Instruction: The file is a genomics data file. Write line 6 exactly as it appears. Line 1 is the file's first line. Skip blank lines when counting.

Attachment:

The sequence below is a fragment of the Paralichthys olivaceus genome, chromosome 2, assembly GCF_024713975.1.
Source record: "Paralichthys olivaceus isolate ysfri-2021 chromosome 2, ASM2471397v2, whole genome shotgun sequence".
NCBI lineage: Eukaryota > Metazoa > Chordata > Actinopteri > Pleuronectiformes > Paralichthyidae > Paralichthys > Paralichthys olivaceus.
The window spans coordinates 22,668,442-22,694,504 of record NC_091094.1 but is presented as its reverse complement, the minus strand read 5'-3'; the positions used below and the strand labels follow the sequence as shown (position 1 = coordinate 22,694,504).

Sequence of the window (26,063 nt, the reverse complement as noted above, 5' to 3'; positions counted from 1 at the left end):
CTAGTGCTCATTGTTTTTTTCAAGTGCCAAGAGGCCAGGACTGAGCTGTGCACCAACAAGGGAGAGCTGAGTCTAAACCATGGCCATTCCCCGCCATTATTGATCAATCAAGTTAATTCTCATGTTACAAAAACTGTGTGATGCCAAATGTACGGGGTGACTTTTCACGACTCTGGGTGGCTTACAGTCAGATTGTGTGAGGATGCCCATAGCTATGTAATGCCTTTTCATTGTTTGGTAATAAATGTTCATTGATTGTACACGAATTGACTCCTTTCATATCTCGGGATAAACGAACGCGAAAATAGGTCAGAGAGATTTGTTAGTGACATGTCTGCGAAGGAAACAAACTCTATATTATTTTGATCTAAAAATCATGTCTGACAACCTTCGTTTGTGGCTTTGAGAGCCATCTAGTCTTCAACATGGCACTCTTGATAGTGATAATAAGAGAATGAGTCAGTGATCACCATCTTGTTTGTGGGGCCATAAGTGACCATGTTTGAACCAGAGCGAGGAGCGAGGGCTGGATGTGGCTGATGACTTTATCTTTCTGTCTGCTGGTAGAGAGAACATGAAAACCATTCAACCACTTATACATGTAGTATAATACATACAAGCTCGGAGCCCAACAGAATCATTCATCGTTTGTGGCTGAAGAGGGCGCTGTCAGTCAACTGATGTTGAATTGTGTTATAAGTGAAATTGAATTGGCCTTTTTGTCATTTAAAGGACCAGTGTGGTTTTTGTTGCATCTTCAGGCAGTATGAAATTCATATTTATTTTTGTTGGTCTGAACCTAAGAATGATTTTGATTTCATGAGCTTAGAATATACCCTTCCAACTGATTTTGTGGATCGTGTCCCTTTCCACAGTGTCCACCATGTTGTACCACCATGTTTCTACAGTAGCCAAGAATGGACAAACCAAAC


CTAGTGCTCATTGTTTTTTTCAAGTGCCAAGAGGCCAGGACTGAGCTGTGCACCAACAAGGGAGAGCTGAGTCTAAACCATGGCCATTCCCCGCCATTATTGATCAATCAAGTTAATTCTCATGTTACAAAAACTGTGTGATGCCAAATGTACGGGGTGACTTTTCACGACTCTGGGTGGCTTACAGTCAGATTGTGTGAGGATGCCCATAGCTATGTAATGCCTTTTCATTGTTTGGTAATAAATGTTCATTGATTGTACACGAATTGACTCCTTTCATATCTCGGGATAAACGAACGCGAAAATAGGTCAGAGAGATTTGTTAGTGACATGTCTGCGAAGGAAACAAACTCTATATTATTTTGATCTAAAAATCATGTCTGACAACCTTCGTTTGTGGCTTTGAGAGCCATCTAGTCTTCAACATGGCACTCTTGATAGTGATAATAAGAGAATGAGTCAGTGATCACCATCTTGTTTGTGGGGCCATAAGTGACCATGTTTGAACCAGAGCGAGGAGCGAGGGCTGGATGTGGCTGATGACTTTATCTTTCTGTCTGCTGGTAGAGAGAACATGAAAACCATTCAACCACTTATACATGTAGTATAATACATACAAGCTCGGAGCCCAACAGAATCATTCATCGTTTGTGGCTGAAGAGGGCGCTGTCAGTCAACTGATGTTGAATTGTGTTATAAGTGAAATTGAATTGGCCTTTTTGTCATTTAAAGGACCAGTGTGGTTTTTGTTGCATCTTCAGGCAGTATGAAATTCATATTTATTTTTGTTGGTCTGAACCTAAGAATGATTTTGATTTCATGAGCTTAGAATATACCCTTCCAACTGATTTTGTGGATCGTGTCCCTTTCCACAGTGTCCACCATGTTGTACCACCATGTTTCTACAGTAGCCAAGAATGGACAAACCAAAC